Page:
No. It stalled. Let's turn it back on. Four-wheel. Easy. Drive out. Got it. Pull off the road, push on the four-ways. Grab my Surefire and check for damage.

Jeep looks fine - not even a scratch. There are no parts in the snow where I went off. A couple cars go by. I get back in, pray, thank God for keeping me safe. Drive off. Stay in third gear, four-wheel drive.

Whew. Thank you, Lord.

Why, you do not even know what will happen tomorrow. What is your life? You are a mist that appears for a little while and then vanishes. - James 4:14

06 December 2010


If you're up against a bruiser and you're getting knocked about --


If you're feeling pretty groggy, and you're licked beyond a doubt --


Don't let him see you're funking, let him know with every clout,
Though your face is battered to a pulp, your blooming heart is stout;
Just stand upon your pins until the beggar knocks you out --

And grin.

This life's a bally battle, and the same advice holds true

Of grin.

If you're up against it badly, then it's only one on you,

So grin.

If the future's black as thunder, don't let people see you're blue;
Just cultivate a cast-iron smile of joy the whole day through;
If they call you "Little Sunshine", wish that they'd no troubles, too --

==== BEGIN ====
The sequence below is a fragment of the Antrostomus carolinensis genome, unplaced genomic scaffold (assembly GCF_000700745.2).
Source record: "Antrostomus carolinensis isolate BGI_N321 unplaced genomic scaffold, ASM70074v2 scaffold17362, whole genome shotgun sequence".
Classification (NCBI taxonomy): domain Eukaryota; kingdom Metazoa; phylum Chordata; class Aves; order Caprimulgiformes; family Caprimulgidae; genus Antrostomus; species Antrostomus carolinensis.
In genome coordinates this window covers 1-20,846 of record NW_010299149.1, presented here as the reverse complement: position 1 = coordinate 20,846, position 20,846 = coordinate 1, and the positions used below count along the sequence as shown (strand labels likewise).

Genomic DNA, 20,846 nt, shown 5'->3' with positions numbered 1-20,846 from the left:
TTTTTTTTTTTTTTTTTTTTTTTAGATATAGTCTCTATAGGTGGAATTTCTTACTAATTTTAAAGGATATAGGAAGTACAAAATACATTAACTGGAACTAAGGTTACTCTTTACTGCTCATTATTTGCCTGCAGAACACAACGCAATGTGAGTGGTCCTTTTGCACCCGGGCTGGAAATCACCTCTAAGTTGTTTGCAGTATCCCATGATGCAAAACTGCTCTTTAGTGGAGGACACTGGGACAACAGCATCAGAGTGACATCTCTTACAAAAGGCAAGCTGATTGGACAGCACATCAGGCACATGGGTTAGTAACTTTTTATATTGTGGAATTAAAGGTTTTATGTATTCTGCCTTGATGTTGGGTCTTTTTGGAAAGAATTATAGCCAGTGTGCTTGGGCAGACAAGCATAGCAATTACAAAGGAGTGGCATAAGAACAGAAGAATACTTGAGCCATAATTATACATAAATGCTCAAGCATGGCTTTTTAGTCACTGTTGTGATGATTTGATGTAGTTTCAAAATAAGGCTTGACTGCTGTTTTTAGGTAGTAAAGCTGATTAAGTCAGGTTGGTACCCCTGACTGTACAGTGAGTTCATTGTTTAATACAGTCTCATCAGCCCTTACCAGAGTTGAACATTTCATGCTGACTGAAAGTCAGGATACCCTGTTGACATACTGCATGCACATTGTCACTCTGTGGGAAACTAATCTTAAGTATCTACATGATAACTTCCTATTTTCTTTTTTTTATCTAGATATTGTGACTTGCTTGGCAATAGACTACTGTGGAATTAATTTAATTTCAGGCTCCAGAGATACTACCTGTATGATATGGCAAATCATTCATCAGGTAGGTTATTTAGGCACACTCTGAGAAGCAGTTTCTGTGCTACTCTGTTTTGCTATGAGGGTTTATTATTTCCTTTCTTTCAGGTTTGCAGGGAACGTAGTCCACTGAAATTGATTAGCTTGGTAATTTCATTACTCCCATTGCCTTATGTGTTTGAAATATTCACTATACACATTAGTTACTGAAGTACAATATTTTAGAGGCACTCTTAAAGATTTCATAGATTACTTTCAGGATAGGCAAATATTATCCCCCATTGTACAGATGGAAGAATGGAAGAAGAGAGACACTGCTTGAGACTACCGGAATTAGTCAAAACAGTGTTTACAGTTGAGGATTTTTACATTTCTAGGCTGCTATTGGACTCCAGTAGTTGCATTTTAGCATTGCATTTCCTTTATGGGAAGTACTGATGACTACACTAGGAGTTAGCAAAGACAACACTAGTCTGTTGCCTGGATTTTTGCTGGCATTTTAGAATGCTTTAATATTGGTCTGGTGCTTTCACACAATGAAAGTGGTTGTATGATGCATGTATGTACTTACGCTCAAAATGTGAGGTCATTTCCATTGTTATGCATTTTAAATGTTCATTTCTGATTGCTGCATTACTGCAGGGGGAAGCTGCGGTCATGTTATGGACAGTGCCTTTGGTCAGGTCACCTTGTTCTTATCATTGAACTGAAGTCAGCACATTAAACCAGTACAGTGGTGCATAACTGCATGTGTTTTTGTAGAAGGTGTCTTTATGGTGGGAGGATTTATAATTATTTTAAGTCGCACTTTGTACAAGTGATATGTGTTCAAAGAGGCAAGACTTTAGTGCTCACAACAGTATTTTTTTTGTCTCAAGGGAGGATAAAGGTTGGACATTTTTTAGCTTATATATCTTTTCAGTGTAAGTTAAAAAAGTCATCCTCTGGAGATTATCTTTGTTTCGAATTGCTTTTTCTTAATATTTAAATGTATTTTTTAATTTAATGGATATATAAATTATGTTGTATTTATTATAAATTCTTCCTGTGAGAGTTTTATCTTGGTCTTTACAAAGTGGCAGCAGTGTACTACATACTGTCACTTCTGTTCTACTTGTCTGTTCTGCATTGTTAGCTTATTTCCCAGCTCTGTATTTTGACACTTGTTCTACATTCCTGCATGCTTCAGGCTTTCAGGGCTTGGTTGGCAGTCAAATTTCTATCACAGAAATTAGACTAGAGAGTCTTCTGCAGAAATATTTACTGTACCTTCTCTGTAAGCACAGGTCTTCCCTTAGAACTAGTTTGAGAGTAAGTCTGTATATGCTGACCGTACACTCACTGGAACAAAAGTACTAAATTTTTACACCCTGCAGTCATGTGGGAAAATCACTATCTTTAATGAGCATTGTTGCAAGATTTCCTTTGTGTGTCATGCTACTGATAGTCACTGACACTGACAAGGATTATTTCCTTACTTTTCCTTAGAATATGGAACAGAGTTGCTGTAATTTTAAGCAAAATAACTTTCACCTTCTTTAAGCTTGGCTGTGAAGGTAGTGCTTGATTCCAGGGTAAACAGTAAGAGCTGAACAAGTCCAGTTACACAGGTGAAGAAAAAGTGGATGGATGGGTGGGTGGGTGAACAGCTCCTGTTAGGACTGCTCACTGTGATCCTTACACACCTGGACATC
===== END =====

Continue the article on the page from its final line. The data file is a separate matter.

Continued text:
You may -- grin.

Rise up in the morning with the will that, smooth or rough,

You'll grin.

Sink to sleep at midnight, and although you're feeling tough,

Yet grin.

There's nothing gained by whining, and you're not that kind of stuff;
You're a fighter from away back, and you won't take a rebuff;
Your trouble is that you don't know when you have had enough --

Don't give in.

If Fate should down you, just get up and take another cuff;
You may bank on it that there is no philosophy like bluff,

And grin.

Robert William Service (1907)

05 December 2010

Manhattan Declaration

Christians have a reputation of being judgemental bigots, holier-than-thou hypocrites, and oppressive preachers.

And, truth be told, many who call themselves Christians are all of the above. But there are many others who are much more like Christ, who love the unloved, defend the defenseless, free the oppressed, heal the sick, clothe the naked, and house the homeless.

And Christians are right about the dangers of modern culture: the devaluation of human life, the glorification of promiscuity, and the oppression of all religions by governments.

Those grievances are carefully and thoughtfully explained in the Manhattan Declaration. It's definitely a worthwhile read.

Here's a few pithy quotes to whet your appetite:

We must be willing to defend, even at risk and cost to ourselves and our institutions, the lives of our brothers and sisters at every stage of development and in every condition.

We confess with sadness that Christians and our institutions have too often scandalously failed to uphold the institution of marriage and to model for the world the true meaning of marriage.

We will fully and ungrudgingly render to Caesar what is Caesar's. But under no circumstances will we render to Caesar what is God's